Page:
Pooping in the Woods
Where do you go when you have to go? (number two, that is)
This question pops up quite a bit when people ask me about hiking the Appalachian Trail, often they are hesitant and slightly embarrassed. I always answer with a smile and simply respond, “dig a hole.”, which typically satisfies the inquiring mind, but sometimes I can tell there is still a lingering intrigue that cannot be placated. Not until one actually experiences the act of squatting amongst the trees, bare-bunned in the sunshine, will they fully understand the answer to this question.
We were born to do it; to create more dirt, which in turn creates new life. It’s totally natural. We as a culture have just become detached from our old ways. We were potty trained from a young age and as it’s said, old habits die hard.
I understood this once again the other day. I was on a short backpacking trip out in the Alabama woods needing to go. What a confusing predicament. I couldn’t understand how just six months off the trail had made seven months of practice completely slip from my mind. “Where do I go?” I was completely uncomfortable and nervous. “Relax, breathe, and just pick a spot!”, I told myself and laughed, feeling how serious I was making the situation for no reason at all. I scanned my surroundings and made my way to a nice spot to dig my hole. I hoped that I had walked far enough and no one would come by. “Why do I feel like somebody’s watching me…”, a familiar Michael Jackson tune sang in my head as I gave another glance around before dropping trou. The rest is history.
It’s funny how something so simple has become so complex. As nice as it is to have a seat upon a throne of porcelain, it’s also nice to have less impact on the environment. It’s crazy to me that every time we use a toilet we pollute nearly two gallons of clean water. It sounds like a crime the EPA should investigate but it’s just the way we do things these days.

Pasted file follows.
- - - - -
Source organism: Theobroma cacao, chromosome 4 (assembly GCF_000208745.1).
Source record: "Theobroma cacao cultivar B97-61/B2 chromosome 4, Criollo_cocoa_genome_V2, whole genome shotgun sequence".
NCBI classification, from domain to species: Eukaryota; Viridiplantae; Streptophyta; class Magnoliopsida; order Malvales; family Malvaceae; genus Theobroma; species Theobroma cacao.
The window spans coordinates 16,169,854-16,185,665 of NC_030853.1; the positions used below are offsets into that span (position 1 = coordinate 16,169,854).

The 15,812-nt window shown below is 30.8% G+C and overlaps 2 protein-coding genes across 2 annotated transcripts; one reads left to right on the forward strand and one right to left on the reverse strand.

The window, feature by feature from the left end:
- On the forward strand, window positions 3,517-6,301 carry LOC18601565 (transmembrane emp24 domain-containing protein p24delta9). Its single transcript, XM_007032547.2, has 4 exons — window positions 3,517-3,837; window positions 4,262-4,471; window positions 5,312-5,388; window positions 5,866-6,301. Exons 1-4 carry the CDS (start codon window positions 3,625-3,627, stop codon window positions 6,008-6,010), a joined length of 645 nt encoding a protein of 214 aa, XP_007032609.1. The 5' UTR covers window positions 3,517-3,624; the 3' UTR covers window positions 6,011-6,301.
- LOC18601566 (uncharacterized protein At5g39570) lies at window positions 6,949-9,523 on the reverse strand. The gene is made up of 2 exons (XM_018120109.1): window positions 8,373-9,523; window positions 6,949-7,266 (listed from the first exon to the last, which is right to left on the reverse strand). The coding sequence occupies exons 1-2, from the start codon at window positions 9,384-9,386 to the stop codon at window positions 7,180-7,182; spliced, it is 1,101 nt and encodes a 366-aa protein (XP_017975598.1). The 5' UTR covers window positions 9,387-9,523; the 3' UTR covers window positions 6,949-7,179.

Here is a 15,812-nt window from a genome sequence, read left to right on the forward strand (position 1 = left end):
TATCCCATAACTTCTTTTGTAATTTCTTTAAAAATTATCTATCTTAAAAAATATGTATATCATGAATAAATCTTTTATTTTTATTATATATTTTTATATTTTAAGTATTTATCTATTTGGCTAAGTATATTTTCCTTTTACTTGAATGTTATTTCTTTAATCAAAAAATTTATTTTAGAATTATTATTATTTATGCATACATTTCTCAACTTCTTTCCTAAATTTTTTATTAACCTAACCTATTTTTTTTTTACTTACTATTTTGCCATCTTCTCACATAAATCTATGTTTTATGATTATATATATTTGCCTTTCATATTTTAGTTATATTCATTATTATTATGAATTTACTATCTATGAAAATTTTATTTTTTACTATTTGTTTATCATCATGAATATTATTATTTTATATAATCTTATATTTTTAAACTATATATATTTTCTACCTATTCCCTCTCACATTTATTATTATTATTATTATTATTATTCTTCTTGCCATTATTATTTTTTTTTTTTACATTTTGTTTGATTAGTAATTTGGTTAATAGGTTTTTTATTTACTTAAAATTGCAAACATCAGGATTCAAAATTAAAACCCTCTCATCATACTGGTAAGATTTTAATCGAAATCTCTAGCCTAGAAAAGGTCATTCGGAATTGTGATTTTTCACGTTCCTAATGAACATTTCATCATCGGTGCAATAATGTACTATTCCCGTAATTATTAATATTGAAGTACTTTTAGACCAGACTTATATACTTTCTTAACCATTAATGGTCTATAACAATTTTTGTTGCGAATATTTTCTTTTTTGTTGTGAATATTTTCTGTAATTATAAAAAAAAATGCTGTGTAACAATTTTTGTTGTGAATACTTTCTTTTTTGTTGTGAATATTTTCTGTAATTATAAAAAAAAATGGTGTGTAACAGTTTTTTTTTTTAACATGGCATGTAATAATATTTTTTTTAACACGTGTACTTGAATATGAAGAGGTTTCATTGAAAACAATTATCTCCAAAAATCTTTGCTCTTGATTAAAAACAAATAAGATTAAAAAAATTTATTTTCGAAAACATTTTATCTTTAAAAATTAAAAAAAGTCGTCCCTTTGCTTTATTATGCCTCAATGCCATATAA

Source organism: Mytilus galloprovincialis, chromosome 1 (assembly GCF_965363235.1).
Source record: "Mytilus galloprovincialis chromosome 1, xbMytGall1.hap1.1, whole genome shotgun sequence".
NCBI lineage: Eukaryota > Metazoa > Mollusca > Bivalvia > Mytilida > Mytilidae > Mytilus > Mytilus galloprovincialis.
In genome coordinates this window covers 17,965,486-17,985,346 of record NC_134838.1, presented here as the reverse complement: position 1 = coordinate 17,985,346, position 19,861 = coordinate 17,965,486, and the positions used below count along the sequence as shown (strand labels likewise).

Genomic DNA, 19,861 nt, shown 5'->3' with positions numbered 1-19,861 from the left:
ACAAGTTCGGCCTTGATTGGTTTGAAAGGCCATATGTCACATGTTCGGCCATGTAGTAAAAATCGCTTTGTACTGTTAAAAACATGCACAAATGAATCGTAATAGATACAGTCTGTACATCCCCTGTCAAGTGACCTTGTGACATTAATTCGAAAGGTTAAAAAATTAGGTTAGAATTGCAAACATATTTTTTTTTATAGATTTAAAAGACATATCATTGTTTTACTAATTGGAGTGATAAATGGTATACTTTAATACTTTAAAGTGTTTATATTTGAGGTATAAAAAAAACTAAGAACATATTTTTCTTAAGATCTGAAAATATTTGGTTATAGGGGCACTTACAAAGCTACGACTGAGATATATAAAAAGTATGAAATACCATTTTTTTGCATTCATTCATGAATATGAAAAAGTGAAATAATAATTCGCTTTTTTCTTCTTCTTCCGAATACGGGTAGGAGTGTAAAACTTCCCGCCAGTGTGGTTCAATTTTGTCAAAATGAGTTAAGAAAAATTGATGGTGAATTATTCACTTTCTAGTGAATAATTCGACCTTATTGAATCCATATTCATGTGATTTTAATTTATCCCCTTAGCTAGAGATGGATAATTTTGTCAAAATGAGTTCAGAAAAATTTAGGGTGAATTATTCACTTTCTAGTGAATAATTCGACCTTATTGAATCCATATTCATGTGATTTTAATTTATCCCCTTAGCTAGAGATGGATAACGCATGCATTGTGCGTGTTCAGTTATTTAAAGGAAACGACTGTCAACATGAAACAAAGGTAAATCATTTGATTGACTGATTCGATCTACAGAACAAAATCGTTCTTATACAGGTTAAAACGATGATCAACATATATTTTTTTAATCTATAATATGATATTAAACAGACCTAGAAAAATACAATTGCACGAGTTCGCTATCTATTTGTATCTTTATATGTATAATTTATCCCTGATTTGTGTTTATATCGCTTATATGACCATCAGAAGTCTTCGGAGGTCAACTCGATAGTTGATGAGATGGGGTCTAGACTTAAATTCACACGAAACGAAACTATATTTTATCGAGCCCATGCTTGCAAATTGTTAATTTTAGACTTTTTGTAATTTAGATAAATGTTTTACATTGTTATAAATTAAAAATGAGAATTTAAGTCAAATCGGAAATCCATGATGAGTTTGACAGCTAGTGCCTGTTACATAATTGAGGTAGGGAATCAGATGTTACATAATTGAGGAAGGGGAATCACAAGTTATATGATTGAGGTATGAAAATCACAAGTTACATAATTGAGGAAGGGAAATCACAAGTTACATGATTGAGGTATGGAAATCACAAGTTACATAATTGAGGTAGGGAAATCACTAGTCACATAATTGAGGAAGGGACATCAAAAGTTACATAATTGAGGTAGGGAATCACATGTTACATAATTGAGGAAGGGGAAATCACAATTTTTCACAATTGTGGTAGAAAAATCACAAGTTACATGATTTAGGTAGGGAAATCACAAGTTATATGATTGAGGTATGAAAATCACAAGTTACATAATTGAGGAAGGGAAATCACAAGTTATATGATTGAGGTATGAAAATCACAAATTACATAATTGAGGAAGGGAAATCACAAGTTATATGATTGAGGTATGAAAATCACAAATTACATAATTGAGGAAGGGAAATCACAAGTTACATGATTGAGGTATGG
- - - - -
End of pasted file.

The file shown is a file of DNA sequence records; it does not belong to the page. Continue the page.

An eco-friendly solution to the highly traveled areas on the trail are moldering or composting privies; similar to the outhouses of old. They are sort of a cross between toilet and giant cathole, predug for your convenience. They are found throughout the trail near shelters where campsites would otherwise be turned into what’s been dubbed, “the devil’s potato patch”, sections of trail with frequent camping activity and careless ne’er do wells that don’t properly bury their poop. To “flush” in a privy, you simply add a handful of dried leaves or mulch. Over time and the great dedication of trail maintainers the solid waste decomposes.
If you are planning on an extended trip to the woods, please look up the area’s waste disposal and Leave No Trace practices, different area’s rules may vary. A few basic principles to remember are making sure you are at least 200 feet away from water sources, camping areas, and trail and to bury your excrement at least 6 inches deep. It’s alright to bury the toilet paper (according to some) but wet wipes and lady products must be packed out. It’s very important to follow these rules to help prevent disease and water borne illness. The key is to make sure no one can ever find it.
I hope this eases any fear. It is much easier to do than our ego allows it to be. Enjoy life in the great outdoors and dig a hole!
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